I would like to be a gentle seeker and sharer of wisdom. For all, and especially to help people find the wisdom of God in Jesus. I work at Our Daily Bread Ministries which has the goal of making the life-changing wisdom of the Bible clear and accessible to all. So I’m definitely influenced by that, and I find the same passion in the good church we’re a part of.

I would like to hone what gift I have to be more along this line. Gathered from decades in Scripture and life. With some successes and failures along the way. I would like to be under the discipline of wisdom all the more for my own life, so that in my limited way, I can share that by example and word with others. Of course this comes from interacting with God through Scripture and by the Spirit, in relationship with God and others. In and through Jesus.

wisdom as skill in living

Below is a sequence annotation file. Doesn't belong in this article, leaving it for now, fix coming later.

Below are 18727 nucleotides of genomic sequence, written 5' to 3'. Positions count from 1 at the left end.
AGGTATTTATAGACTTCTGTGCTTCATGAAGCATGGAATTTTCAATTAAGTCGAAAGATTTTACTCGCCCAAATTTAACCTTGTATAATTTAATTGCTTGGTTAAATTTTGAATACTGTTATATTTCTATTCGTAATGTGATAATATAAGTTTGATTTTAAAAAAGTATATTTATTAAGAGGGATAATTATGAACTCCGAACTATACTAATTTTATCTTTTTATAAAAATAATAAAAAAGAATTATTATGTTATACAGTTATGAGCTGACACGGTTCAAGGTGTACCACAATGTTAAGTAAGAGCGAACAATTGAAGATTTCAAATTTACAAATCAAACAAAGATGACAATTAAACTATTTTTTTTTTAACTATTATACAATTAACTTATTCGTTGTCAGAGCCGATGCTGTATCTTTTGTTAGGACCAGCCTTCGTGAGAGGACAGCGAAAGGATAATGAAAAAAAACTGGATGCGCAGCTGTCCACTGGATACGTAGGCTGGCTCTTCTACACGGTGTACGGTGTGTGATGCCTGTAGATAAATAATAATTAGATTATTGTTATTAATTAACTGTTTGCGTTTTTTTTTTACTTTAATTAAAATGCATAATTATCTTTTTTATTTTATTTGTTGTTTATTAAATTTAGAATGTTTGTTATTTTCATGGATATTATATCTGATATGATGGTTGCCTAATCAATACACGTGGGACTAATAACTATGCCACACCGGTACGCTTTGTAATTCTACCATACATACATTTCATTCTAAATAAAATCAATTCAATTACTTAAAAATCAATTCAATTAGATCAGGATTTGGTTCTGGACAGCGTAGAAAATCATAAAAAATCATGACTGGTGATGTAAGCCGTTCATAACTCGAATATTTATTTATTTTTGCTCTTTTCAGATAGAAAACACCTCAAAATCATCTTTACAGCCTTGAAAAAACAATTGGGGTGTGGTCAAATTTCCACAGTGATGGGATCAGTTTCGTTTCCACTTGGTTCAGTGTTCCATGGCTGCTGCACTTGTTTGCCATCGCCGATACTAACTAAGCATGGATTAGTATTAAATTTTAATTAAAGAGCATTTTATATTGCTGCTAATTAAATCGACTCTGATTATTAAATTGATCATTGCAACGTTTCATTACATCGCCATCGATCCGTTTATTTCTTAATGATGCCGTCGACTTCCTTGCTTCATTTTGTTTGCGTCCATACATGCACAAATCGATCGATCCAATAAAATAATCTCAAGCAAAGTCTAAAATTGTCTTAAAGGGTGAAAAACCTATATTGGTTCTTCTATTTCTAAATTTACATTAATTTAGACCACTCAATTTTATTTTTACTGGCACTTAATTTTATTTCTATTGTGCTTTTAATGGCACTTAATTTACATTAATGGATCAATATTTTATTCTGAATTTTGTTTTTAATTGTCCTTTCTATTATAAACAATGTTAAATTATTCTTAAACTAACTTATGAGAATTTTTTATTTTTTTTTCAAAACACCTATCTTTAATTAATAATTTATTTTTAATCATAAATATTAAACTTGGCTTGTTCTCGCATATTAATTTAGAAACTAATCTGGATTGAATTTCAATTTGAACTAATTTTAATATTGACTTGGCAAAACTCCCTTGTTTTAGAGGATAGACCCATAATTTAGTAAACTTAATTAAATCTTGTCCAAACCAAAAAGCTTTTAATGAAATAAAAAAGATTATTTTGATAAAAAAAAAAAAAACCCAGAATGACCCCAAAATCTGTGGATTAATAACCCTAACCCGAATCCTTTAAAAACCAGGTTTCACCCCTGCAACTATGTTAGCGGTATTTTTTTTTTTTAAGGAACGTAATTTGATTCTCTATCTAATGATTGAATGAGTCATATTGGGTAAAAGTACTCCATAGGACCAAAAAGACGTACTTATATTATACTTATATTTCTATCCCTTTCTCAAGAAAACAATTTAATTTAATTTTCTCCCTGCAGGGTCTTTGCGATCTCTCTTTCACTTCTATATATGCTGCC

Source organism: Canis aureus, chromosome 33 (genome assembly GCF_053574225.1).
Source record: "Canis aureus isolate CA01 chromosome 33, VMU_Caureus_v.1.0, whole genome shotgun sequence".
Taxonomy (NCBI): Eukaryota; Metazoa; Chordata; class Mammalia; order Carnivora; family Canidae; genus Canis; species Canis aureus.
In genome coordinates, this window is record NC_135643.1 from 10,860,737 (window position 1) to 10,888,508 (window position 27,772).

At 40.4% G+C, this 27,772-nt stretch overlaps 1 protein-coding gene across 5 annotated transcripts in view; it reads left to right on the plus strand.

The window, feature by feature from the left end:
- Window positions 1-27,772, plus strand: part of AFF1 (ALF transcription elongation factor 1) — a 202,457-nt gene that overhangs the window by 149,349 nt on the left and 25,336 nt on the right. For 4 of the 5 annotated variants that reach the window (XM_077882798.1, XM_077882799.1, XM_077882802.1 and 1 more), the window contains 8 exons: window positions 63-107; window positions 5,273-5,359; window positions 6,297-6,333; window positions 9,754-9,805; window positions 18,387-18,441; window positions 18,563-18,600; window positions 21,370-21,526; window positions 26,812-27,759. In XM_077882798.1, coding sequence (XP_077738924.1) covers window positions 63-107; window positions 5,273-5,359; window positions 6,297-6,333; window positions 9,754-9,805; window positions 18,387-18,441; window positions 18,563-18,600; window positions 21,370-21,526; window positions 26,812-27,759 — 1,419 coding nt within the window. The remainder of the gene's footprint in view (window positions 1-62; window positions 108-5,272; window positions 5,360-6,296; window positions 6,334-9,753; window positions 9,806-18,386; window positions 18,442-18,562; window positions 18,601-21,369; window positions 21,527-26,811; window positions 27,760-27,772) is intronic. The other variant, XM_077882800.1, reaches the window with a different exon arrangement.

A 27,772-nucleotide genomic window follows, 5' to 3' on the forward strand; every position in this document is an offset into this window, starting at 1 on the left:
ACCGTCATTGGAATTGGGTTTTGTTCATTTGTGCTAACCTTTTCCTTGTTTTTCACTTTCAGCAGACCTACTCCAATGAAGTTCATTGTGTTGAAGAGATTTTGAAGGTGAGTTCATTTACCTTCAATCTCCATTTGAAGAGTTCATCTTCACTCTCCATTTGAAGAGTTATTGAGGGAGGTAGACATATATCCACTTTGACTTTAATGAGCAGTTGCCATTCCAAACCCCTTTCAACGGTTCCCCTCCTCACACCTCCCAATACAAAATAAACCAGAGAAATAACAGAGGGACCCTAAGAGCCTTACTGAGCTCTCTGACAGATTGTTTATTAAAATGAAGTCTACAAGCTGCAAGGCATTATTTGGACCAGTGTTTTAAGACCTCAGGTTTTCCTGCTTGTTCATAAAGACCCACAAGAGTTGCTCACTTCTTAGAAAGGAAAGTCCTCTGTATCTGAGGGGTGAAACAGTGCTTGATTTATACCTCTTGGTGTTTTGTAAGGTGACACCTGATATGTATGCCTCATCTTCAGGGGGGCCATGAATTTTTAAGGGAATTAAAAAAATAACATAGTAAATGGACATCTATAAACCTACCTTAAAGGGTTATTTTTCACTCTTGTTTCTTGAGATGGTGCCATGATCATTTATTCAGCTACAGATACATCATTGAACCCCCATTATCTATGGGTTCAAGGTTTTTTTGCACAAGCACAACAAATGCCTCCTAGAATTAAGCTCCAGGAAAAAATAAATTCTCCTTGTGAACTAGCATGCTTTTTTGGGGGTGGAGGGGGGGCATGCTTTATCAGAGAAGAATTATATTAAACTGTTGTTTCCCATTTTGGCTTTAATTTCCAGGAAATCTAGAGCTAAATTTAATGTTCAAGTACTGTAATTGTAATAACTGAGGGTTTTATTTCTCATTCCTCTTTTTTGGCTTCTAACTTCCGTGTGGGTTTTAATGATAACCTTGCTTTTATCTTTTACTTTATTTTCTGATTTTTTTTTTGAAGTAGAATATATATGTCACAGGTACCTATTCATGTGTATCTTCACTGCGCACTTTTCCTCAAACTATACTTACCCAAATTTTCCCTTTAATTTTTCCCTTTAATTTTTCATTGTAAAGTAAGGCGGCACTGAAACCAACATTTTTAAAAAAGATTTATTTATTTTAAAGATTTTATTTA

Put your outdoor work in order
    and get your fields ready;
    after that, build your house.

Proverbs 24:27

Life isn’t easy, nor is it foolproof. It sometimes seems like a crapshoot for sure. There are all kinds of self-help books to help people not only deal with problems, but navigate all different aspects of living. And knowledge is at our fingertips now with the internet.

Proverbs is the book known the most for wisdom in scripture. A significant part of the meaning of wisdom in Proverbs is simply skill in living, as reflected in the psalm quoted above. And we have the phrase, “the wisdom of Solomon,” captured well in what Solomon faced after he had received the wisdom he had asked for from God (1 Kings 3).

Remember that Solomon asked for this wisdom so that he could serve God in carrying out his duties as king, to govern with discernment, and know the difference between right and wrong. And Proverbs tells us that the fear of the Lord is the beginning of knowledge and wisdom (used almost interchangeably in Proverbs, basically synonymous there). And also that to know God is to have understanding (Proverbs 1:7; 9:10; Psalm 111:10).